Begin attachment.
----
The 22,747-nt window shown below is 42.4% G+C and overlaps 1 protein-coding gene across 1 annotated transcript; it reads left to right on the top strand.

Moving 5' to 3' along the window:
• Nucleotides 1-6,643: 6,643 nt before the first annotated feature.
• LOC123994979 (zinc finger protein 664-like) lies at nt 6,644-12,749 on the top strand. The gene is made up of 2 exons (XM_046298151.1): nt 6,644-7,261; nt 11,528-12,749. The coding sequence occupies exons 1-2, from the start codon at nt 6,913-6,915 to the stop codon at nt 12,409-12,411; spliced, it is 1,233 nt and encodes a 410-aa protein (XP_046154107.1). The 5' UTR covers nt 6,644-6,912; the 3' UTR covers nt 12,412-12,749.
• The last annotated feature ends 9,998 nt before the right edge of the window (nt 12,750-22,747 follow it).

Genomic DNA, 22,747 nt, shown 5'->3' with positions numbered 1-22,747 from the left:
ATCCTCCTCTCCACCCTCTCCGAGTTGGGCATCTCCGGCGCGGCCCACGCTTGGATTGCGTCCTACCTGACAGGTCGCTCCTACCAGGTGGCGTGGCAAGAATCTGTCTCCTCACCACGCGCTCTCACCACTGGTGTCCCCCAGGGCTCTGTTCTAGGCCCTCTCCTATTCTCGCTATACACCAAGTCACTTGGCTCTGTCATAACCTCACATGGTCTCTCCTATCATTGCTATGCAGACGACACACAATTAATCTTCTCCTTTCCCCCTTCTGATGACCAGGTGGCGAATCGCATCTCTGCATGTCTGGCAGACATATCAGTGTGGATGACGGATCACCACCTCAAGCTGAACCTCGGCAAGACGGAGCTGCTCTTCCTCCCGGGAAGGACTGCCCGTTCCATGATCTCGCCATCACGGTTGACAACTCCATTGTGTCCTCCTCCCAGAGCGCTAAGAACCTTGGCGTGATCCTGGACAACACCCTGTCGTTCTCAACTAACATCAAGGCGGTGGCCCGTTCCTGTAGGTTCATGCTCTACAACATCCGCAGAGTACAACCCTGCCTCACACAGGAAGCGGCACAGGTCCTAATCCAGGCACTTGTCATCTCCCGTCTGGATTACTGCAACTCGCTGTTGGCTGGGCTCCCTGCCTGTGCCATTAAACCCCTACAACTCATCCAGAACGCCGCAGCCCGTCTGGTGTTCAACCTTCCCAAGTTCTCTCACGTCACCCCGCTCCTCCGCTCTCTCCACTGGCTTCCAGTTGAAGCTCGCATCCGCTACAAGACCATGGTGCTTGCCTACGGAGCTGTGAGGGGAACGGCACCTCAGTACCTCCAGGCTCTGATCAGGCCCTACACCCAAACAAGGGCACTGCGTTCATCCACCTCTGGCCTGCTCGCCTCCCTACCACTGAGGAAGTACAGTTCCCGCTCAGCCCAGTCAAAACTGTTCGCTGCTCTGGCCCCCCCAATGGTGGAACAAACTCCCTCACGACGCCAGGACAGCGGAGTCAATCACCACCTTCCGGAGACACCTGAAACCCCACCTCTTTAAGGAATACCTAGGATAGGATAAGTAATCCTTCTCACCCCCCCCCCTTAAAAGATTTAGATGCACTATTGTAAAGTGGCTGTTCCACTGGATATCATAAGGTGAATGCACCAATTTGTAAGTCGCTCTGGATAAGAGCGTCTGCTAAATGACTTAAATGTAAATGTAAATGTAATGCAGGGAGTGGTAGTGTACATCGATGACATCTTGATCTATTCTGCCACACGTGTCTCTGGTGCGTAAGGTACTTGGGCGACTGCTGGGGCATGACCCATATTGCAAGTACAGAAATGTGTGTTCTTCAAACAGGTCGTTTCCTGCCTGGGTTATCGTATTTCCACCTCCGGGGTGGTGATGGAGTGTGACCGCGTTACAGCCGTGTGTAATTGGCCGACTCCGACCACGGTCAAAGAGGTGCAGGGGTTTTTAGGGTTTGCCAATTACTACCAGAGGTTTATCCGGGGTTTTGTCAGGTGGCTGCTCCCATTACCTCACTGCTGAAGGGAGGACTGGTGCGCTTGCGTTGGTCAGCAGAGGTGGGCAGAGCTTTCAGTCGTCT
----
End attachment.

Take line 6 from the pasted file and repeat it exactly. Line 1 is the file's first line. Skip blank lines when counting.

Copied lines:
Genomic DNA, 22,747 nt, shown 5'->3' with positions numbered 1-22,747 from the left: